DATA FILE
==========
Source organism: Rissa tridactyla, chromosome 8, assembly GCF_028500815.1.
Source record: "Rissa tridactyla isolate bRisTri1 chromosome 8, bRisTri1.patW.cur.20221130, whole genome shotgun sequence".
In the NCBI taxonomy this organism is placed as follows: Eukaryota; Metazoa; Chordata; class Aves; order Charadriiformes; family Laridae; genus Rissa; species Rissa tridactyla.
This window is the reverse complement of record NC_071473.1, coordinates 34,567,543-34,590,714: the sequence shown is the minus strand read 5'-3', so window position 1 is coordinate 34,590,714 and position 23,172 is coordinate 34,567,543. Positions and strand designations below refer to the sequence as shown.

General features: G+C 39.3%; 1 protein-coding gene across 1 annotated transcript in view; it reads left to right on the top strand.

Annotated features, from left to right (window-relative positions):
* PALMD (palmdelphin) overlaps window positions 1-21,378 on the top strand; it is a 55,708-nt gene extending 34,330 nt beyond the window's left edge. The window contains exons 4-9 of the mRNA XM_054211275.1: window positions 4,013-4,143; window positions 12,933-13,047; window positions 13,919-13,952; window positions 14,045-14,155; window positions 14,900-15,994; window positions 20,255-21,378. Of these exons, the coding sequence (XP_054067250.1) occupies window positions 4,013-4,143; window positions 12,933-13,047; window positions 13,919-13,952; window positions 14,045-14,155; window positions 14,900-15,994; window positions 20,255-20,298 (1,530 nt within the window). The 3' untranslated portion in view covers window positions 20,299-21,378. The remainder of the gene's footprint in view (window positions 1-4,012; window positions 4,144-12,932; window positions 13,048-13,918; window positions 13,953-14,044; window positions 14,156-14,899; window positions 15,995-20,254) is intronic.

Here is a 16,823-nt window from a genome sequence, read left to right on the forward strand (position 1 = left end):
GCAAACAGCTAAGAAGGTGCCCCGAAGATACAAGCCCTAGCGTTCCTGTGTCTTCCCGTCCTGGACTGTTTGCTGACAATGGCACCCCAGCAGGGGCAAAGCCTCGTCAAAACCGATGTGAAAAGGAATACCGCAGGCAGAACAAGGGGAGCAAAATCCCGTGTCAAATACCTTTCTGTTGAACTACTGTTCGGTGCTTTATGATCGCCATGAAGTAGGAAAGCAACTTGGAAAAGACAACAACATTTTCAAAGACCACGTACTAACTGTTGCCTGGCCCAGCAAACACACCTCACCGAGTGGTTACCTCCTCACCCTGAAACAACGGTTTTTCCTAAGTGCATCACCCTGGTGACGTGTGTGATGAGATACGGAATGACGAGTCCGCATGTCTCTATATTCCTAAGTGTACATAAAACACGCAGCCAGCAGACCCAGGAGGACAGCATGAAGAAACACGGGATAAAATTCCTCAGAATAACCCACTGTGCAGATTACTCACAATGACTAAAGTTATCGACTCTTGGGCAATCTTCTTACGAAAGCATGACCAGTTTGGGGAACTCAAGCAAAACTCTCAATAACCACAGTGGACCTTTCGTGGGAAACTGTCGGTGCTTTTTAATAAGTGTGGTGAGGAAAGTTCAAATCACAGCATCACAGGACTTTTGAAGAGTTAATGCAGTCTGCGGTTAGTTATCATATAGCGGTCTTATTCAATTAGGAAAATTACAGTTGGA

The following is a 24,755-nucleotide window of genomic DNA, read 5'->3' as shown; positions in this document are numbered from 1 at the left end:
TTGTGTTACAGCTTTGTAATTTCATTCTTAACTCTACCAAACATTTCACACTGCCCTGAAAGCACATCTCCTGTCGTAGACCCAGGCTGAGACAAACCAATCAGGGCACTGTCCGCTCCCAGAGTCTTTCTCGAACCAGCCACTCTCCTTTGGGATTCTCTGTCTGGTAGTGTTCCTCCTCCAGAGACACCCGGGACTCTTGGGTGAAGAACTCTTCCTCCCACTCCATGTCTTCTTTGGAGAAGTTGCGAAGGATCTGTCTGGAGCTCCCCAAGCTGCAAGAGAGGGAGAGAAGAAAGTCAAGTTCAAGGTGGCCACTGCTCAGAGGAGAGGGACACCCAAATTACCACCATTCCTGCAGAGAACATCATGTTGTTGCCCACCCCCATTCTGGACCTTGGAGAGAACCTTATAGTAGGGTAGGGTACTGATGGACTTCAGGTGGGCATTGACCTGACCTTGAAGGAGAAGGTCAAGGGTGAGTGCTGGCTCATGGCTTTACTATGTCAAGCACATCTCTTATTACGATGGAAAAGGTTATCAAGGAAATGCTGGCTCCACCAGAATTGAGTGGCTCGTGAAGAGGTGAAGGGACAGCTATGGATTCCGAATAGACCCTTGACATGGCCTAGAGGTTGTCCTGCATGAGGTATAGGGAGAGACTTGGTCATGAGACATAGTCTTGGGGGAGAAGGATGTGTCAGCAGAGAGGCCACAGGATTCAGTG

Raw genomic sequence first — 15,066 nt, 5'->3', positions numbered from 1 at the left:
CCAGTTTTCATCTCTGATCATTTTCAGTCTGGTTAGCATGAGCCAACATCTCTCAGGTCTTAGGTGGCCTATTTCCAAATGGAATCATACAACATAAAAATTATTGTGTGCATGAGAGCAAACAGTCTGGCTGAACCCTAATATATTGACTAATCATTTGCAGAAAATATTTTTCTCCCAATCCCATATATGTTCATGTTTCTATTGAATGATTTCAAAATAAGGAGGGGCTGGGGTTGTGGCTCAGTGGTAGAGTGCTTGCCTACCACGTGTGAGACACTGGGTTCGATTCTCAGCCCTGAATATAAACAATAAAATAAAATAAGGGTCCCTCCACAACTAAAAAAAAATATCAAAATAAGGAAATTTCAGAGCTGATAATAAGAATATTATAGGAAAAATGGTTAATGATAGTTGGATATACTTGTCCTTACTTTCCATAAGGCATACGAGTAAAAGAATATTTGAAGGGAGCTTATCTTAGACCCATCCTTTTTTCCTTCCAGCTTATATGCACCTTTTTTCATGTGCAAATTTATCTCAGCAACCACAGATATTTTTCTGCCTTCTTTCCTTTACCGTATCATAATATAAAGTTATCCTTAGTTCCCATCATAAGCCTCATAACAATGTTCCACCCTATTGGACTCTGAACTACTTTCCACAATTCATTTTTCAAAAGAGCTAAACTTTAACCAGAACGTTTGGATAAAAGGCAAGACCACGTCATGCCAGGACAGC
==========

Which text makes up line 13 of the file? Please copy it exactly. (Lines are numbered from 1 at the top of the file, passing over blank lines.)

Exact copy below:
CCAGTTTTCATCTCTGATCATTTTCAGTCTGGTTAGCATGAGCCAACATCTCTCAGGTCTTAGGTGGCCTATTTCCAAATGGAATCATACAACATAAAAATTATTGTGTGCATGAGAGCAAACAGTCTGGCTGAACCCTAATATATTGACTAATCATTTGCAGAAAATATTTTTCTCCCAATCCCATATATGTTCATGTTTCTATTGAATGATTTCAAAATAAGGAGGGGCTGGGGTTGTGGCTCAGTGGTAGAGTGCTTGCCTACCACGTGTGAGACACTGGGTTCGATTCTCAGCCCTGAATATAAACAATAAAATAAAATAAGGGTCCCTCCACAACTAAAAAAAAATATCAAAATAAGGAAATTTCAGAGCTGATAATAAGAATATTATAGGAAAAATGGTTAATGATAGTTGGATATACTTGTCCTTACTTTCCATAAGGCATACGAGTAAAAGAATATTTGAAGGGAGCTTATCTTAGACCCATCCTTTTTTCCTTCCAGCTTATATGCACCTTTTTTCATGTGCAAATTTATCTCAGCAACCACAGATATTTTTCTGCCTTCTTTCCTTTACCGTATCATAATATAAAGTTATCCTTAGTTCCCATCATAAGCCTCATAACAATGTTCCACCCTATTGGACTCTGAACTACTTTCCACAATTCATTTTTCAAAAGAGCTAAACTTTAACCAGAACGTTTGGATAAAAGGCAAGACCACGTCATGCCAGGACAGC